Birmingham City Council has revealed that it expects to cut budgets by £100 million over the next two years to comply with the Government’s public spending clamp-down.
Leaders of the Conservative-Liberal Democrat coalition are to meet at the end of this week to plan how to wield the axe without harming front-line services.
Cabinet members and officials have decided to meet behind closed doors for two days in an attempt to thrash out a savings plan.
Chancellor George Osborne has told the council to trim this year’s spending as part of his £6 billion national cost-cutting programme.
Final figures are yet to be confirmed for Birmingham.
But city bosses expect they will have to trim £23 million from approved spending plans.
They say that is likely to be followed by a far higher £80 million cut in 2011/12 – and even more over the following years as part of their contribution to paying off the government’s massive debt.
Council director of resources Paul Dransfield said Mr Osborne’s announcement was “at the higher end of our expectations”.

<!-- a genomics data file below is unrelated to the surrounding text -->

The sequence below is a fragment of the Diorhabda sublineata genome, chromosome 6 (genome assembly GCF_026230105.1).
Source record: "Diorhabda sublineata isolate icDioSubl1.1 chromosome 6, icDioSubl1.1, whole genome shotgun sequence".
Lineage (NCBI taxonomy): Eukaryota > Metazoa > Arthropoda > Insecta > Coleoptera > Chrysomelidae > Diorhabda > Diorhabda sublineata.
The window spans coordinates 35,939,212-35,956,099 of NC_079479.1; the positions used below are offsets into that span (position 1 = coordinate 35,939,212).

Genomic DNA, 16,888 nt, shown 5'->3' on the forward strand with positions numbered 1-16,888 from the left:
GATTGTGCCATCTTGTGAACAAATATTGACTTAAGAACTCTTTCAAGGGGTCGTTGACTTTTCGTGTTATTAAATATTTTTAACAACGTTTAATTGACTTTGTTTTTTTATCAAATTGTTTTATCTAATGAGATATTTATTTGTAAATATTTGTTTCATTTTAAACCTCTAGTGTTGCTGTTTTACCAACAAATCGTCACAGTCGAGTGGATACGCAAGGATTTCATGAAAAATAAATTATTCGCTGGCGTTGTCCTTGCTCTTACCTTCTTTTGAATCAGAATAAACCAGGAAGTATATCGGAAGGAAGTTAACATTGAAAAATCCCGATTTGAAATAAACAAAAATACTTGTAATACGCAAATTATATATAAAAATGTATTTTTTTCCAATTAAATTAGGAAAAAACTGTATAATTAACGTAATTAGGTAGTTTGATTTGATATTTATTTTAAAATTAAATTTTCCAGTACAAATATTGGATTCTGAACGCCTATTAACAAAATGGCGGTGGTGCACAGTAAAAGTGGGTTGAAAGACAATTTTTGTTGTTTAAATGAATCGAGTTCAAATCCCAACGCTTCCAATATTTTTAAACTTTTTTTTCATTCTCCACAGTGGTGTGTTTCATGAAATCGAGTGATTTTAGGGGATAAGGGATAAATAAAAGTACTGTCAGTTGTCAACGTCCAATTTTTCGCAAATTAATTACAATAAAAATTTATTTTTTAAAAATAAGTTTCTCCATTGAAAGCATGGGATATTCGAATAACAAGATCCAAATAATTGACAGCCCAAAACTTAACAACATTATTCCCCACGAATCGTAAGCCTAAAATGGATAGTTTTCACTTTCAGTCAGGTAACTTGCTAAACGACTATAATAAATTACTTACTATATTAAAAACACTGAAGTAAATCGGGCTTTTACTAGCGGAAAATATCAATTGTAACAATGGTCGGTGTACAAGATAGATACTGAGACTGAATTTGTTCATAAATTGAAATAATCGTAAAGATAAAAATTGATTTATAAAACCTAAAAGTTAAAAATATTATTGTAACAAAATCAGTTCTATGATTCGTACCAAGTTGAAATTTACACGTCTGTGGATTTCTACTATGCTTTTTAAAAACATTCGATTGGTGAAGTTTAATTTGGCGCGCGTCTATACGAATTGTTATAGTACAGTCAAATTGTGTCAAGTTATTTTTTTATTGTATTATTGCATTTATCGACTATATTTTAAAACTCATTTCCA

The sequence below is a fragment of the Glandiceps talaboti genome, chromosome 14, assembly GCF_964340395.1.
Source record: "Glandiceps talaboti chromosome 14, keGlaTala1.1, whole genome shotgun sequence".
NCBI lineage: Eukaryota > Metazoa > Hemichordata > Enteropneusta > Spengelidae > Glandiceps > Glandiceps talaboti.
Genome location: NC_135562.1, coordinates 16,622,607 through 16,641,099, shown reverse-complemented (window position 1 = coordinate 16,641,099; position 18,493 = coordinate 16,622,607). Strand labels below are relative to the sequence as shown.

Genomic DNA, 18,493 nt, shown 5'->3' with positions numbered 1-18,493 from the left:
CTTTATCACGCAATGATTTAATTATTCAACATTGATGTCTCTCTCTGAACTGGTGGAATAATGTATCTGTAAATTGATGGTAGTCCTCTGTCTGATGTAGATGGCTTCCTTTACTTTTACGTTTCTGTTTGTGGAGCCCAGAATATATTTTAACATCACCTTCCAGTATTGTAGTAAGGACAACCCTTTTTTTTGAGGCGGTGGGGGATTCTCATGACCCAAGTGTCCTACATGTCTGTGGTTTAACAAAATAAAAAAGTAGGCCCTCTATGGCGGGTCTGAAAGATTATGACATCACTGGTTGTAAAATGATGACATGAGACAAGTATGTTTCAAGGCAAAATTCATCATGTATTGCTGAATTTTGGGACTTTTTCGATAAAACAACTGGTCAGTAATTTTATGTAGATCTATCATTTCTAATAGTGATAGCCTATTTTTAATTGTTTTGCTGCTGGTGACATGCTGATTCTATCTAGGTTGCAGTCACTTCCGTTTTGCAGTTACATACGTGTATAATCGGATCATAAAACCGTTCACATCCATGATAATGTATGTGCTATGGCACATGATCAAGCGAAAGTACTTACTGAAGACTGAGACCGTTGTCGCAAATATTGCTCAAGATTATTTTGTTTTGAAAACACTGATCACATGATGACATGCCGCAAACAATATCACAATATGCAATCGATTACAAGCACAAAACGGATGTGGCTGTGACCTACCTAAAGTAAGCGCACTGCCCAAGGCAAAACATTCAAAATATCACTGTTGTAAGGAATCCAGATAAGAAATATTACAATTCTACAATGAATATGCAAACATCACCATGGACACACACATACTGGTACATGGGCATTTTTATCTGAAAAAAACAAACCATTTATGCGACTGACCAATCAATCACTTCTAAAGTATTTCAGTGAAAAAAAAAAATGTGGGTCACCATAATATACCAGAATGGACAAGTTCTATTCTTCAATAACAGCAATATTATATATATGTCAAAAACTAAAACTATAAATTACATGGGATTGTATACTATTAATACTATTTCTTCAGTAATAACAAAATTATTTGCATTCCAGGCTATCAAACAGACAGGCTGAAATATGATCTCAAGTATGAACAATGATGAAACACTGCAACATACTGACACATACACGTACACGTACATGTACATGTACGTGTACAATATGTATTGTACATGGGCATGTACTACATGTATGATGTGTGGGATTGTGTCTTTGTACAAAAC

Mr Dransfield added: “The key message is that we have been planning for this since January.
“We started early and we have the structure in place for councillors to take the difficult decisions.” He warned of uncertainty about the scale of cuts Birmingham must make next year.
The results of a government spending review will not be known until the end of the year, giving councils little time to plan 2011/12 budgets.
Cuts already announced for this year include £12.6 million from Be Birmingham, the council-led partnership responsible for co-ordinating the assault on unemployment, crime and social deprivation.
Government grants for city schools will be reduced by 25 per cent, just over £7 million.
A question mark remains over plans for the Midland Metro tram extension and the Building Schools for the Future scheme. Both are being reviewed by Ministers.